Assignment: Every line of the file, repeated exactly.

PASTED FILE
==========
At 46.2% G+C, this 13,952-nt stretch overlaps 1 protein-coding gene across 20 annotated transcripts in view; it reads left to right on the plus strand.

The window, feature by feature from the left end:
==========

At 46.2% G+C, this 13,952-nt stretch overlaps 1 protein-coding gene across 20 annotated transcripts in view; it reads left to right on the plus strand.

The window, feature by feature from the left end: